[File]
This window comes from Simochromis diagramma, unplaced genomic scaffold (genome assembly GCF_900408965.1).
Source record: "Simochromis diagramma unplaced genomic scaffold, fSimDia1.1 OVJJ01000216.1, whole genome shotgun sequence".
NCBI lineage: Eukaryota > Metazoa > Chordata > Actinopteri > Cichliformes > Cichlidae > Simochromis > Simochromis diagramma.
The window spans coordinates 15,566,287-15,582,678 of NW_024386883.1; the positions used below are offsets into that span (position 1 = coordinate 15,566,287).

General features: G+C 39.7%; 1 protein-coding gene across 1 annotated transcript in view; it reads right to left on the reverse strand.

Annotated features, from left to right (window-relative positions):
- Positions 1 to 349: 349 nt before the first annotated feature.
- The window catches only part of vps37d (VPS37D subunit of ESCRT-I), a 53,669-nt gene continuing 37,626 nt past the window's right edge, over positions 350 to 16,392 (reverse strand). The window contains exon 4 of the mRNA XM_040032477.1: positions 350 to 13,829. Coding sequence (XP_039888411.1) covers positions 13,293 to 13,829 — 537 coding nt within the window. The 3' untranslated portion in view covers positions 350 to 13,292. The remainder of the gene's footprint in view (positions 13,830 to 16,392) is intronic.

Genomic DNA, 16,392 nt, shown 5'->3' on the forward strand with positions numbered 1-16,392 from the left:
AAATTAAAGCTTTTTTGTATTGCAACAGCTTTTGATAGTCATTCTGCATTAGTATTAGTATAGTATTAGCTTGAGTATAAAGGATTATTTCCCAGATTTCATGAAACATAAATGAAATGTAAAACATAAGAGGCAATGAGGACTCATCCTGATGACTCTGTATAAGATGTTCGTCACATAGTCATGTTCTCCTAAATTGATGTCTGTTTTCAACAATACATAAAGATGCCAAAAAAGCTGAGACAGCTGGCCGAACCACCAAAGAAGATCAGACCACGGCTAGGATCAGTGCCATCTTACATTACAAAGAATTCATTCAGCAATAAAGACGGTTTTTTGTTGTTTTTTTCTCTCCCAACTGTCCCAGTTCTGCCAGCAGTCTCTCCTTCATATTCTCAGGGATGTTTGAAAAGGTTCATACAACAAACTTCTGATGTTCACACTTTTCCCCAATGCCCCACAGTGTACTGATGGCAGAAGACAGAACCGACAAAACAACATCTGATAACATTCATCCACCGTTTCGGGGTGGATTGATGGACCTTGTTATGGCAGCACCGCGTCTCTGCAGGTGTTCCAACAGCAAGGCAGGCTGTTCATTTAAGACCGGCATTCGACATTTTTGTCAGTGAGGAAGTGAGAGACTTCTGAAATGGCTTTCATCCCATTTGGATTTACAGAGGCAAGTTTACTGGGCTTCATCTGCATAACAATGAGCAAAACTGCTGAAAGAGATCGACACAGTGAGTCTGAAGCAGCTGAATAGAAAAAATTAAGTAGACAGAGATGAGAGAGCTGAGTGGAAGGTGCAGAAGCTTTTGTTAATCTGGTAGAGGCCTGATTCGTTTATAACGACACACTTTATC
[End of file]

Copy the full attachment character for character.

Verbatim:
This window comes from Simochromis diagramma, unplaced genomic scaffold (genome assembly GCF_900408965.1).
Source record: "Simochromis diagramma unplaced genomic scaffold, fSimDia1.1 OVJJ01000216.1, whole genome shotgun sequence".
NCBI lineage: Eukaryota > Metazoa > Chordata > Actinopteri > Cichliformes > Cichlidae > Simochromis > Simochromis diagramma.
The window spans coordinates 15,566,287-15,582,678 of NW_024386883.1; the positions used below are offsets into that span (position 1 = coordinate 15,566,287).

General features: G+C 39.7%; 1 protein-coding gene across 1 annotated transcript in view; it reads right to left on the reverse strand.

Annotated features, from left to right (window-relative positions):
- Positions 1 to 349: 349 nt before the first annotated feature.
- The window catches only part of vps37d (VPS37D subunit of ESCRT-I), a 53,669-nt gene continuing 37,626 nt past the window's right edge, over positions 350 to 16,392 (reverse strand). The window contains exon 4 of the mRNA XM_040032477.1: positions 350 to 13,829. Coding sequence (XP_039888411.1) covers positions 13,293 to 13,829 — 537 coding nt within the window. The 3' untranslated portion in view covers positions 350 to 13,292. The remainder of the gene's footprint in view (positions 13,830 to 16,392) is intronic.

Genomic DNA, 16,392 nt, shown 5'->3' on the forward strand with positions numbered 1-16,392 from the left:
AAATTAAAGCTTTTTTGTATTGCAACAGCTTTTGATAGTCATTCTGCATTAGTATTAGTATAGTATTAGCTTGAGTATAAAGGATTATTTCCCAGATTTCATGAAACATAAATGAAATGTAAAACATAAGAGGCAATGAGGACTCATCCTGATGACTCTGTATAAGATGTTCGTCACATAGTCATGTTCTCCTAAATTGATGTCTGTTTTCAACAATACATAAAGATGCCAAAAAAGCTGAGACAGCTGGCCGAACCACCAAAGAAGATCAGACCACGGCTAGGATCAGTGCCATCTTACATTACAAAGAATTCATTCAGCAATAAAGACGGTTTTTTGTTGTTTTTTTCTCTCCCAACTGTCCCAGTTCTGCCAGCAGTCTCTCCTTCATATTCTCAGGGATGTTTGAAAAGGTTCATACAACAAACTTCTGATGTTCACACTTTTCCCCAATGCCCCACAGTGTACTGATGGCAGAAGACAGAACCGACAAAACAACATCTGATAACATTCATCCACCGTTTCGGGGTGGATTGATGGACCTTGTTATGGCAGCACCGCGTCTCTGCAGGTGTTCCAACAGCAAGGCAGGCTGTTCATTTAAGACCGGCATTCGACATTTTTGTCAGTGAGGAAGTGAGAGACTTCTGAAATGGCTTTCATCCCATTTGGATTTACAGAGGCAAGTTTACTGGGCTTCATCTGCATAACAATGAGCAAAACTGCTGAAAGAGATCGACACAGTGAGTCTGAAGCAGCTGAATAGAAAAAATTAAGTAGACAGAGATGAGAGAGCTGAGTGGAAGGTGCAGAAGCTTTTGTTAATCTGGTAGAGGCCTGATTCGTTTATAACGACACACTTTATC